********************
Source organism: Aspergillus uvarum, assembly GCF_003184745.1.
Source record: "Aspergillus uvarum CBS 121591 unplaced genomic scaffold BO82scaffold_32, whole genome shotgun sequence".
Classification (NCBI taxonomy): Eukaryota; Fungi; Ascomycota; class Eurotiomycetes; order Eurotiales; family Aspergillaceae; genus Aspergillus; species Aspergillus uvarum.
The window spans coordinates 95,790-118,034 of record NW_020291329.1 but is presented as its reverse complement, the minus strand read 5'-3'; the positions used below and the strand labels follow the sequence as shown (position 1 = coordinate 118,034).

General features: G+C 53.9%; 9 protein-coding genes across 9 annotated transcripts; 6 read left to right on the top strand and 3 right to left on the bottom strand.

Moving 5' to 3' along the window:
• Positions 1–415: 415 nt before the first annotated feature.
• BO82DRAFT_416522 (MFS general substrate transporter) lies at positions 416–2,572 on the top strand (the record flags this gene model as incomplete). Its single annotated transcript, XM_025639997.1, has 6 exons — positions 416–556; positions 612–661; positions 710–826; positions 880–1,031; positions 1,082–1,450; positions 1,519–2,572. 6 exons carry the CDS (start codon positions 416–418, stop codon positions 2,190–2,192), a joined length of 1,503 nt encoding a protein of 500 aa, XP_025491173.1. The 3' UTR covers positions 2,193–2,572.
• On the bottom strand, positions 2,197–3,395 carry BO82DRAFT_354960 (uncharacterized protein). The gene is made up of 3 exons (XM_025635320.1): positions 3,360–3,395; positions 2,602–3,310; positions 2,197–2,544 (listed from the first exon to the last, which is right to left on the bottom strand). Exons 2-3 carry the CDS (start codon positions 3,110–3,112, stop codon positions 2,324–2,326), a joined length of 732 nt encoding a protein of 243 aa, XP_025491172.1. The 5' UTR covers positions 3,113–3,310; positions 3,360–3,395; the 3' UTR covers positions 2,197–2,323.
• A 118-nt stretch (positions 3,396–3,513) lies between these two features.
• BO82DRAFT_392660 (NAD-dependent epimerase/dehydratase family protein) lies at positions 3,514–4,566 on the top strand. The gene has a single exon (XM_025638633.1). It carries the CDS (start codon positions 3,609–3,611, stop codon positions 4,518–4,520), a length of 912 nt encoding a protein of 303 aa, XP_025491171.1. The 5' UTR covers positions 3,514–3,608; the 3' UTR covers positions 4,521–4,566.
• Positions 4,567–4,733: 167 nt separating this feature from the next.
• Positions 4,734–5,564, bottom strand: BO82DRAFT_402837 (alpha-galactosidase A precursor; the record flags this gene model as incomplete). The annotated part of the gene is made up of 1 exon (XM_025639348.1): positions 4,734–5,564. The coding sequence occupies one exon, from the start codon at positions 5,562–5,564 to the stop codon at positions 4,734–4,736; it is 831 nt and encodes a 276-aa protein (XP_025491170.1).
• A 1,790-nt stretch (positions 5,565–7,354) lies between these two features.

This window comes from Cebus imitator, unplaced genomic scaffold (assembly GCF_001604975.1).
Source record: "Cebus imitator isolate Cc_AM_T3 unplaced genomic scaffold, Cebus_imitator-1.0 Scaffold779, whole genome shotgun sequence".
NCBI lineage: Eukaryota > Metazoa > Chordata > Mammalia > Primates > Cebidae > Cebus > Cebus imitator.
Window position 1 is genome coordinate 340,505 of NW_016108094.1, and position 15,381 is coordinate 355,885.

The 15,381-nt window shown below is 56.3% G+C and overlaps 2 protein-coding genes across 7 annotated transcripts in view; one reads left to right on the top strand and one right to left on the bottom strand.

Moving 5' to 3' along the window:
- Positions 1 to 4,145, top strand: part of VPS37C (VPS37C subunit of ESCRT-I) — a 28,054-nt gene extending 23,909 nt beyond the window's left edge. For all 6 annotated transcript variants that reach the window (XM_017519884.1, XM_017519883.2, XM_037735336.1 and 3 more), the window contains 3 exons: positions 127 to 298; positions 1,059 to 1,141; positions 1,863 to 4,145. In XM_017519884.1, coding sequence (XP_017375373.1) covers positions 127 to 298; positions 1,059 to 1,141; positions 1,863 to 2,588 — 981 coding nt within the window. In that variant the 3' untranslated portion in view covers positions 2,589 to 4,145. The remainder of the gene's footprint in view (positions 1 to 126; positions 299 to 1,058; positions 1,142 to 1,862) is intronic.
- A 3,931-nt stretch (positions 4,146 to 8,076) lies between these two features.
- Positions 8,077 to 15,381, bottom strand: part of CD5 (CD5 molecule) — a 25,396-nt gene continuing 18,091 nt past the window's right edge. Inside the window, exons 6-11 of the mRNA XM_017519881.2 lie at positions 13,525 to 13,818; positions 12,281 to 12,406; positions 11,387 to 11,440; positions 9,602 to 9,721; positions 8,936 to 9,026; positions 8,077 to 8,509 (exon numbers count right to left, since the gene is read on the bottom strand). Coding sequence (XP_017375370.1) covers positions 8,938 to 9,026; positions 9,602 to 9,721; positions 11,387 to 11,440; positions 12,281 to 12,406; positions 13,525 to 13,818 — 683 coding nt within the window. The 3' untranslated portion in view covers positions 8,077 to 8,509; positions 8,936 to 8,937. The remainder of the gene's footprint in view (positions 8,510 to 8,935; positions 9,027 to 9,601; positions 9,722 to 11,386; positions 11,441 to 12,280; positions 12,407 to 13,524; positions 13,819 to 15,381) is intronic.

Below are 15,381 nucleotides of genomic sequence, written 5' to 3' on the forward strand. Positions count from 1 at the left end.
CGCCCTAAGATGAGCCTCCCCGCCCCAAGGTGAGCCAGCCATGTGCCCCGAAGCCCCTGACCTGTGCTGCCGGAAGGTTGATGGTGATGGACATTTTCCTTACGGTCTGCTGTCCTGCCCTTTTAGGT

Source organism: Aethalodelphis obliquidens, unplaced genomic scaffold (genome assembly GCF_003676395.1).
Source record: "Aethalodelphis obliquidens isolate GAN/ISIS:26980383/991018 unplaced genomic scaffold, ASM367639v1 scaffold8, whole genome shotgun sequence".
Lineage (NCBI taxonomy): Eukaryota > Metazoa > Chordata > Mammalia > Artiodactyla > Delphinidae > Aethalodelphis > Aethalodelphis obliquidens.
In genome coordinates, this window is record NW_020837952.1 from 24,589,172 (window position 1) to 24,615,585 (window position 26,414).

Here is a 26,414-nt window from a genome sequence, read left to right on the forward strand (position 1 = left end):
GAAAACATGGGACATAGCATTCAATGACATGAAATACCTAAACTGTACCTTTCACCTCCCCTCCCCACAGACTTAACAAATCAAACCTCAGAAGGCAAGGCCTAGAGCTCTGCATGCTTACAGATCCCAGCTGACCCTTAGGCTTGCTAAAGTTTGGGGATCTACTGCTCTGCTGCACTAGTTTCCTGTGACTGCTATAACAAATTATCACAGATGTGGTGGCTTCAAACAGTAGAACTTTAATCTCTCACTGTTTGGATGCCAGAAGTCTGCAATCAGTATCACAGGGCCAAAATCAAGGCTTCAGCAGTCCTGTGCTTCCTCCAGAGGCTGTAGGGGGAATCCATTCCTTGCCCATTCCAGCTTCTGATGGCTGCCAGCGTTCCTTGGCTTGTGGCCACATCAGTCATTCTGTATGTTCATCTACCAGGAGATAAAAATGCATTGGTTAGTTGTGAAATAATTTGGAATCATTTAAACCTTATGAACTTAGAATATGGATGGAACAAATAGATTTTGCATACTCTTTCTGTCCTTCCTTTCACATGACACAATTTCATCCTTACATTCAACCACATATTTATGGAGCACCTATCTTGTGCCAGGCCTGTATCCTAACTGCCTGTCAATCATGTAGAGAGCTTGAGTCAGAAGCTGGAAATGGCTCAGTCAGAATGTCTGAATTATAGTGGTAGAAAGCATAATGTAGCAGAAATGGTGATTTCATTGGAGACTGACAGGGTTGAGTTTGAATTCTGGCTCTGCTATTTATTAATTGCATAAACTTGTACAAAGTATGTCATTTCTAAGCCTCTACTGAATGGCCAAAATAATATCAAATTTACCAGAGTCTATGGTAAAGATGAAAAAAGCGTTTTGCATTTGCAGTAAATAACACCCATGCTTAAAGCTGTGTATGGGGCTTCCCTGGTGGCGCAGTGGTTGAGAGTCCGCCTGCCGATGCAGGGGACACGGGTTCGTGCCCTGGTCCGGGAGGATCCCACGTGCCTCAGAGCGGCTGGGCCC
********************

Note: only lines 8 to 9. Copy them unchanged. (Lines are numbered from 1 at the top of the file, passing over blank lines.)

• BO82DRAFT_416522 (MFS general substrate transporter) lies at positions 416–2,572 on the top strand (the record flags this gene model as incomplete). Its single annotated transcript, XM_025639997.1, has 6 exons — positions 416–556; positions 612–661; positions 710–826; positions 880–1,031; positions 1,082–1,450; positions 1,519–2,572. 6 exons carry the CDS (start codon positions 416–418, stop codon positions 2,190–2,192), a joined length of 1,503 nt encoding a protein of 500 aa, XP_025491173.1. The 3' UTR covers positions 2,193–2,572.
• On the bottom strand, positions 2,197–3,395 carry BO82DRAFT_354960 (uncharacterized protein). The gene is made up of 3 exons (XM_025635320.1): positions 3,360–3,395; positions 2,602–3,310; positions 2,197–2,544 (listed from the first exon to the last, which is right to left on the bottom strand). Exons 2-3 carry the CDS (start codon positions 3,110–3,112, stop codon positions 2,324–2,326), a joined length of 732 nt encoding a protein of 243 aa, XP_025491172.1. The 5' UTR covers positions 3,113–3,310; positions 3,360–3,395; the 3' UTR covers positions 2,197–2,323.